Thousands of people rallied in Tunis on Saturday in response to a call from the Tunisian General Labour Union (UGTT) to protest against the worsening social and economic situation.
The agency said Tunisia's 'CCC-' rating reflects the heightened uncertainty around the government's ability to meet its large budget financing needs
Fitch Ratings affirmed Tunisia's Long-Term Foreign-Currency Issuer Default Rating (IDR) at "CCC-," also expecting growth to fall to 0.9% of GDP in 2023 from 2.4% in 2022.
The agency said Tunisia's 'CCC-' rating reflects the heightened uncertainty around the government's ability to meet its large budget financing needs - revised up in the absence of progress on key subsidy reforms - and increasing debt maturities.
It added that the affirmation balances Fitch’s revised assumption that an IMF program is unlikely to be reached in 2024 with the better than expected resilience of international reserves despite the limited availability of external funding.
Also, Fitch expects GDP growth to fall to 0.9% of GDP in 2023 from 2.4% in 2022, as a result of the sharp contraction of the rain-fed wheat production, impacted by rain shortfalls.
“We project a mild recovery to 1.5% average in 2024-2025, supported by a favorable base effect,” it said.
The agency expects growth will remain constrained by the high sovereign risk impacting the business environment and investor sentiment, high inflation (expected to average 9.3% in 2023), and the increasing crowding-out impact on the private sector from the government's high financing needs.
Fitch also assumed that fiscal financing needs to be consistently at or over 16% of GDP (over $8 billion) per year in 2023-2025 compared with 14% (about $6 billion) in 2022, and well above the 2015-2019 average of 9%.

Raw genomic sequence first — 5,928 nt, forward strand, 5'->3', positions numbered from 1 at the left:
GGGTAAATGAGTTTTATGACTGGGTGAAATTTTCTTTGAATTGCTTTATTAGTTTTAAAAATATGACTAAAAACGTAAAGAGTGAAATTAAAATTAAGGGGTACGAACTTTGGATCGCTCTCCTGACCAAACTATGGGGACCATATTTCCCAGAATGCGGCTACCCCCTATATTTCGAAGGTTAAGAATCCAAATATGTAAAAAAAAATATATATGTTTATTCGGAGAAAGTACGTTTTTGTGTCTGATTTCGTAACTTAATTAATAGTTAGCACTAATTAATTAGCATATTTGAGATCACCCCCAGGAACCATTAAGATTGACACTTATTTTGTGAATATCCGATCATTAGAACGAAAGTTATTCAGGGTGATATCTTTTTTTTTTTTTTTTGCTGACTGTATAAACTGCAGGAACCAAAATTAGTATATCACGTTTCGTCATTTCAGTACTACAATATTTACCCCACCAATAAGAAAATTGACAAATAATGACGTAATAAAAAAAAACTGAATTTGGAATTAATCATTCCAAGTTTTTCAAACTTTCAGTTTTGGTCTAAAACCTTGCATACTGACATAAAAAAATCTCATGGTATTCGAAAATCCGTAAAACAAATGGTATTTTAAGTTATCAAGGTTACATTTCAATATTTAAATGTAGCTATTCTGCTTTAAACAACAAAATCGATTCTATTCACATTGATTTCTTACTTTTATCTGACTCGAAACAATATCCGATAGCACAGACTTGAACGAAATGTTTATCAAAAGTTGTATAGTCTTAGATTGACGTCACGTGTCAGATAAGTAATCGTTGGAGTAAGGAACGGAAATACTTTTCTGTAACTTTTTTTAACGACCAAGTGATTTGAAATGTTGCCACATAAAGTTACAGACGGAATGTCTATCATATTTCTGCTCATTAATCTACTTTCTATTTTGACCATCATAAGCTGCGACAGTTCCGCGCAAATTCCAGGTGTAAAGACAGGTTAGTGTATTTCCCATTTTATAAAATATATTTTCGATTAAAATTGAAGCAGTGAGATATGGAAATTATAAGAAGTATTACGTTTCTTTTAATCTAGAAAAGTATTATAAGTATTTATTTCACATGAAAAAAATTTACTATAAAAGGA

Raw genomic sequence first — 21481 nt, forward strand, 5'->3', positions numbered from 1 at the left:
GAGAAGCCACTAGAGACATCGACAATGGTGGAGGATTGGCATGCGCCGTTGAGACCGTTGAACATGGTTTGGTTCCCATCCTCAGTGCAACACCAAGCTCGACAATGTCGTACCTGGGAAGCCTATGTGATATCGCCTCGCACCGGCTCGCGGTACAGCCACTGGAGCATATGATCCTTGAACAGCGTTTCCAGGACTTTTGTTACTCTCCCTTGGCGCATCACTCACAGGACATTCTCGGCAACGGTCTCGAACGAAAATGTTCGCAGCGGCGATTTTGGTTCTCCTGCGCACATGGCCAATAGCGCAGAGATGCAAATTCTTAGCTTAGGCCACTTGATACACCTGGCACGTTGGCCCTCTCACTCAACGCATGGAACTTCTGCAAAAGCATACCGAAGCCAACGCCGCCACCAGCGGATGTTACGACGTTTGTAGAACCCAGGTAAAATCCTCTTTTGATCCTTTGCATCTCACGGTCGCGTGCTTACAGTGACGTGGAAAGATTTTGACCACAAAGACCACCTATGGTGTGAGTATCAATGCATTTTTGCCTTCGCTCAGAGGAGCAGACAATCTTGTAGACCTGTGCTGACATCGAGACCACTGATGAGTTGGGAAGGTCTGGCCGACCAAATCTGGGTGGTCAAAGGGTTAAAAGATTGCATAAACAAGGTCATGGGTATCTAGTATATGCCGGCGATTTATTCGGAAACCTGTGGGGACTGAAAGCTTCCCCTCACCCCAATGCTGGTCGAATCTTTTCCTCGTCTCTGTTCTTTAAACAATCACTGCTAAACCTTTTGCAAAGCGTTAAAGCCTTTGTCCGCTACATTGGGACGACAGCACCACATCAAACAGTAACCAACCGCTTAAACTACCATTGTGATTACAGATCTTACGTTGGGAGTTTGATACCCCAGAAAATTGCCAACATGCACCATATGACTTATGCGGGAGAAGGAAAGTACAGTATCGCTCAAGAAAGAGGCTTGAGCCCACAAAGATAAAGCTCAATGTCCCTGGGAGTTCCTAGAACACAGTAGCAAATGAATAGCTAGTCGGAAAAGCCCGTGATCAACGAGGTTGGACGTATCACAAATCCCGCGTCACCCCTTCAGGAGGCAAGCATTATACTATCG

This, it said, results from persistent wide budget deficits, and increasing domestic and external debt maturities, at about 10% of GDP per year in 2024-2025.
The agency also noted that domestic maturities are pushed up by the government's increasing reliance on shorter-term domestic financing to compensate for scarce external financing. External maturities are higher, partly because of upcoming Eurobond repayments (850 million euro in February 2024, and $1 billion in January 2025).
Therefore, Fitch said it expects external financing to reach about $2 billion by year-end.
“We do not expect Tunisia to access an IMF program in 2024, constraining external financing prospects."
In its baseline assumptions, Fitch also said the Tunisian government would need to raise the equivalent of 12% of GDP in domestic financing in 2023-2024 to cover the financing gap.
“We see this as a stretch to the domestic market capacity to absorb the public sector financing needs. Exposure to the public sector already represents more than 20% of the banking system's total assets, reaching up to 40% for some public banks,” it said.
The agency then noted that the sector has limited liquidity and banks' ability to fund the government increasingly relies on central bank purchases of government debt on the secondary market.
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